Suggestions for a newly accepted PMHNP

  1. Hey Guys!
    Anybody who reads this or posts on here thanks in advance. I've been creeping in the background for the past two years reading up on as much as I could on this website. I was just recently accepted into a FPMHNP program in Missouri. I worked on a psychiatric unit as a tech through nursing school. I got a job at a Level 1 emergency department straight out of nursing school and I have been working here over the past year. I went to the emergency department so I could learn medically and be able to see psych patients straight of the street. (There is a very big difference between a manic patient in the ED as compared to one medicated arriving at the psych unit) I knew since my first clinical in psych that I wanted to be a PMHNP. I was cautious to apply because I want to know what I should know (before NP school) to give my patients the best care. I am taking my courses at a part time rate so I can continue to work and gain nursing knowledge. To anyone out there do you have any suggestions to be successful? Any personal stories that you would care to share to give me an idea of what to expect. I know school will be difficult, but I'm excited to get it started and under way!
    Thank you.
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    About Dudenurse73

    Joined: Jul '12; Posts: 22; Likes: 16


  3. by   NPAlby
    School wasnt too difficult. Juggling working full time and going part time was the hard part. I would suggest you go up on the psych inpt unit and get some time there. Sometimes pt's can present as "manic" in the ER but they are on spice, bath salts, meth, or have a UTI, thyroid disorder. Sounds like you are being very thoughtful about your RN work experience and that will help you out in the future as an NP. I've heard of some taking easy RN gigs (where do these exist I have no clue) and getting no real clinical psych experience.
    I would say try to get as much different psych experiences as you can get before becoming an NP. I was a travel Psych RN and was lucky enough to work geri, forensic, adult, child and adolescent, dual diagnosis, Psych ER, state and private hosp along with level 1 medical centers. Nothing beats experience.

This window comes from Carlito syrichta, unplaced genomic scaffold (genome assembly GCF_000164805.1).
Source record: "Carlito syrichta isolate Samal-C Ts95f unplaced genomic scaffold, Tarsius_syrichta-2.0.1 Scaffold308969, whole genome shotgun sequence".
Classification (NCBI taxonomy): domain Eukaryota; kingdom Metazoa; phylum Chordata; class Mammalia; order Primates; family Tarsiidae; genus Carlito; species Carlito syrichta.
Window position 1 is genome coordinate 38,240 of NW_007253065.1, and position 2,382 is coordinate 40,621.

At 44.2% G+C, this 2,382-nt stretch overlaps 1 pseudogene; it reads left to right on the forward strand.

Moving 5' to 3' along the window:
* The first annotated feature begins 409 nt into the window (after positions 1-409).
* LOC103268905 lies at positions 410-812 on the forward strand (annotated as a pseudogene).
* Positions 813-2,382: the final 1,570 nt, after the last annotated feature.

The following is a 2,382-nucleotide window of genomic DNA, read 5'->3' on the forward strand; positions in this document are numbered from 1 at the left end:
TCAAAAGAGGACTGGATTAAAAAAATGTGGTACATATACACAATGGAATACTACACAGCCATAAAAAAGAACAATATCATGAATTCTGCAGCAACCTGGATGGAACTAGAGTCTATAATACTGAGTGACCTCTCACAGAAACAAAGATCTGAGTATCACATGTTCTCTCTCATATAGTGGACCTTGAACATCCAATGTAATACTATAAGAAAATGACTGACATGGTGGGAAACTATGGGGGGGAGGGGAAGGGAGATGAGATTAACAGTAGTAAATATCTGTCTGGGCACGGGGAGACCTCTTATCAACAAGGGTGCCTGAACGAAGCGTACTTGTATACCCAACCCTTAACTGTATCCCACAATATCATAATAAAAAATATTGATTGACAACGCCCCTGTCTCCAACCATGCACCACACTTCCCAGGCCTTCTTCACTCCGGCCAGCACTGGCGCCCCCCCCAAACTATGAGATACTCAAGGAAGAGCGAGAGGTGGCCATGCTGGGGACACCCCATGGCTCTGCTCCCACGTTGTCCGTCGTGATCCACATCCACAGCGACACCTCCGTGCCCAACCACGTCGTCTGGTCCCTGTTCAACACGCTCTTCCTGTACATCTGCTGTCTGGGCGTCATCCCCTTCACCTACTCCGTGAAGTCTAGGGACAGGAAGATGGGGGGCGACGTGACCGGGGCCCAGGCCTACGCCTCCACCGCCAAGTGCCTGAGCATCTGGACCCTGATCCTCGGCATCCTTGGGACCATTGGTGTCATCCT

4. by   resilientnurse
    I paid for my MSN program in cash, studying full-time while working more than full-time. I had one Med/Surg job and one easy Psych RN job-yes, they do exist! I did not completely into move to Psych while I was in school, because I needed to stick with what I knew. Staying in a familiar field can keep your stress level down as opposed to simultaneously starting a new program and new nursing field. It was rough, sometimes I put myself in dangerous situations from sleep deprivation due to my determination to finish. However, it sounds as though you are studying part-time which is more than manageable.

    All nursing experience is valuable, as every patient is a psych patient. However, I have read on the posts here that many RNs with years of Psych experience said that taking the certification exam was easy to them. Why don't you start school first, evaluate the demands versus your time management skills, and then determine if you can take on Psych per diem shifts or starting a new job all together. You may decide to keep things as they are, which is totally fine too. None of my classmates had Psych experience. Good luck to you.
  5. by   jdlunger1
    Just finished up my first year of Psych NP school in Ohio. My school really emphasizes talk therapy and learning those skills more so than the meds. I guess it depends on what you want. Also with grad school it seems like what you put in is what you get out. Reading and re-reading texts, using supplemental texts as well is very helpful. I love school, I love my NP clinicals so far. This is the right fit for me, I just need lots of practice solidifying the skills.
  6. by   priorities2
    ^ Jdlunger, I'm looking for school that emphasize talk therapy. Can I ask where you go?